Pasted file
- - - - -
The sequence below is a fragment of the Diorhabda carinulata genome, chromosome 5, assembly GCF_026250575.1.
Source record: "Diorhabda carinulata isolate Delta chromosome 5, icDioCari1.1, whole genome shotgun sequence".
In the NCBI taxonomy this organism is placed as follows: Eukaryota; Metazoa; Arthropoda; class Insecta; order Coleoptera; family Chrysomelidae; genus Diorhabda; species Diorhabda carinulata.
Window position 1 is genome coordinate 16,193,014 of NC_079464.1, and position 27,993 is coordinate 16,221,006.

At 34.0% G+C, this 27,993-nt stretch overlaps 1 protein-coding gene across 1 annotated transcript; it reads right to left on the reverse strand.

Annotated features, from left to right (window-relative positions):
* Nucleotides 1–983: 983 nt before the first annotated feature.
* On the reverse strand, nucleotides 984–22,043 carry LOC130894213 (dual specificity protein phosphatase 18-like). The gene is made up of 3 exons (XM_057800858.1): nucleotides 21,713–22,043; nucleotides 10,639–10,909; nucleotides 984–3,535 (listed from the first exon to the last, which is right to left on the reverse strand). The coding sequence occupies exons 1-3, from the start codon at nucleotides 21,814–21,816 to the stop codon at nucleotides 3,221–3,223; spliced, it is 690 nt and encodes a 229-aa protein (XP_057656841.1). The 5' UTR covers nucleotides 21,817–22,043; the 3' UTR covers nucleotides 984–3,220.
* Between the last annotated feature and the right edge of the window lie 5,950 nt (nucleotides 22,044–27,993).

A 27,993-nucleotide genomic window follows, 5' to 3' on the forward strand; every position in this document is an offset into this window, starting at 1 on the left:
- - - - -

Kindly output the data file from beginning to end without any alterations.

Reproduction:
The sequence below is a fragment of the Diorhabda carinulata genome, chromosome 5, assembly GCF_026250575.1.
Source record: "Diorhabda carinulata isolate Delta chromosome 5, icDioCari1.1, whole genome shotgun sequence".
In the NCBI taxonomy this organism is placed as follows: Eukaryota; Metazoa; Arthropoda; class Insecta; order Coleoptera; family Chrysomelidae; genus Diorhabda; species Diorhabda carinulata.
Window position 1 is genome coordinate 16,193,014 of NC_079464.1, and position 27,993 is coordinate 16,221,006.

At 34.0% G+C, this 27,993-nt stretch overlaps 1 protein-coding gene across 1 annotated transcript; it reads right to left on the reverse strand.

Annotated features, from left to right (window-relative positions):
* Nucleotides 1–983: 983 nt before the first annotated feature.
* On the reverse strand, nucleotides 984–22,043 carry LOC130894213 (dual specificity protein phosphatase 18-like). The gene is made up of 3 exons (XM_057800858.1): nucleotides 21,713–22,043; nucleotides 10,639–10,909; nucleotides 984–3,535 (listed from the first exon to the last, which is right to left on the reverse strand). The coding sequence occupies exons 1-3, from the start codon at nucleotides 21,814–21,816 to the stop codon at nucleotides 3,221–3,223; spliced, it is 690 nt and encodes a 229-aa protein (XP_057656841.1). The 5' UTR covers nucleotides 21,817–22,043; the 3' UTR covers nucleotides 984–3,220.
* Between the last annotated feature and the right edge of the window lie 5,950 nt (nucleotides 22,044–27,993).

A 27,993-nucleotide genomic window follows, 5' to 3' on the forward strand; every position in this document is an offset into this window, starting at 1 on the left: